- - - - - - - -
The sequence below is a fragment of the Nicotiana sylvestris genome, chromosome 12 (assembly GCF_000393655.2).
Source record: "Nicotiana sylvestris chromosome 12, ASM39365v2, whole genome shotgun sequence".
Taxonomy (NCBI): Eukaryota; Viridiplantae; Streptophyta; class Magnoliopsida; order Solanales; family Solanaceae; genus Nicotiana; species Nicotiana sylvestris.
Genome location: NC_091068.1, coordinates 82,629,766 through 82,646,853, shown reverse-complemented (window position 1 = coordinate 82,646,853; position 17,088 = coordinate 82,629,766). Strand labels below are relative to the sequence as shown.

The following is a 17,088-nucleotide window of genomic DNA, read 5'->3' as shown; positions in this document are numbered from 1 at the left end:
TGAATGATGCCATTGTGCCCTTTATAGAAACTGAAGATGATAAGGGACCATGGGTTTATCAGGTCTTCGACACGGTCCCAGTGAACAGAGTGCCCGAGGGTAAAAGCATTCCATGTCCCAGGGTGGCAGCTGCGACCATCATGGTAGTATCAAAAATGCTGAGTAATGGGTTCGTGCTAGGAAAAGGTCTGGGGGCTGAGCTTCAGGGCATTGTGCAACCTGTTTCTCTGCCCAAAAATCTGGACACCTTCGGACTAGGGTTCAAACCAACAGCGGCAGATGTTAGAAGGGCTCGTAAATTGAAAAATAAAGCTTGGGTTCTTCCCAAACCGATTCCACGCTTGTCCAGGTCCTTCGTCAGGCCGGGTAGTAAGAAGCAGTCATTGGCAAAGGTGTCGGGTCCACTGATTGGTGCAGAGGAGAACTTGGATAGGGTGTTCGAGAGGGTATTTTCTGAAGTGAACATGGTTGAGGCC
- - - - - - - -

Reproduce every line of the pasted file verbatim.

The sequence below is a fragment of the Nicotiana sylvestris genome, chromosome 12 (assembly GCF_000393655.2).
Source record: "Nicotiana sylvestris chromosome 12, ASM39365v2, whole genome shotgun sequence".
Taxonomy (NCBI): Eukaryota; Viridiplantae; Streptophyta; class Magnoliopsida; order Solanales; family Solanaceae; genus Nicotiana; species Nicotiana sylvestris.
Genome location: NC_091068.1, coordinates 82,629,766 through 82,646,853, shown reverse-complemented (window position 1 = coordinate 82,646,853; position 17,088 = coordinate 82,629,766). Strand labels below are relative to the sequence as shown.

The following is a 17,088-nucleotide window of genomic DNA, read 5'->3' as shown; positions in this document are numbered from 1 at the left end:
TGAATGATGCCATTGTGCCCTTTATAGAAACTGAAGATGATAAGGGACCATGGGTTTATCAGGTCTTCGACACGGTCCCAGTGAACAGAGTGCCCGAGGGTAAAAGCATTCCATGTCCCAGGGTGGCAGCTGCGACCATCATGGTAGTATCAAAAATGCTGAGTAATGGGTTCGTGCTAGGAAAAGGTCTGGGGGCTGAGCTTCAGGGCATTGTGCAACCTGTTTCTCTGCCCAAAAATCTGGACACCTTCGGACTAGGGTTCAAACCAACAGCGGCAGATGTTAGAAGGGCTCGTAAATTGAAAAATAAAGCTTGGGTTCTTCCCAAACCGATTCCACGCTTGTCCAGGTCCTTCGTCAGGCCGGGTAGTAAGAAGCAGTCATTGGCAAAGGTGTCGGGTCCACTGATTGGTGCAGAGGAGAACTTGGATAGGGTGTTCGAGAGGGTATTTTCTGAAGTGAACATGGTTGAGGCC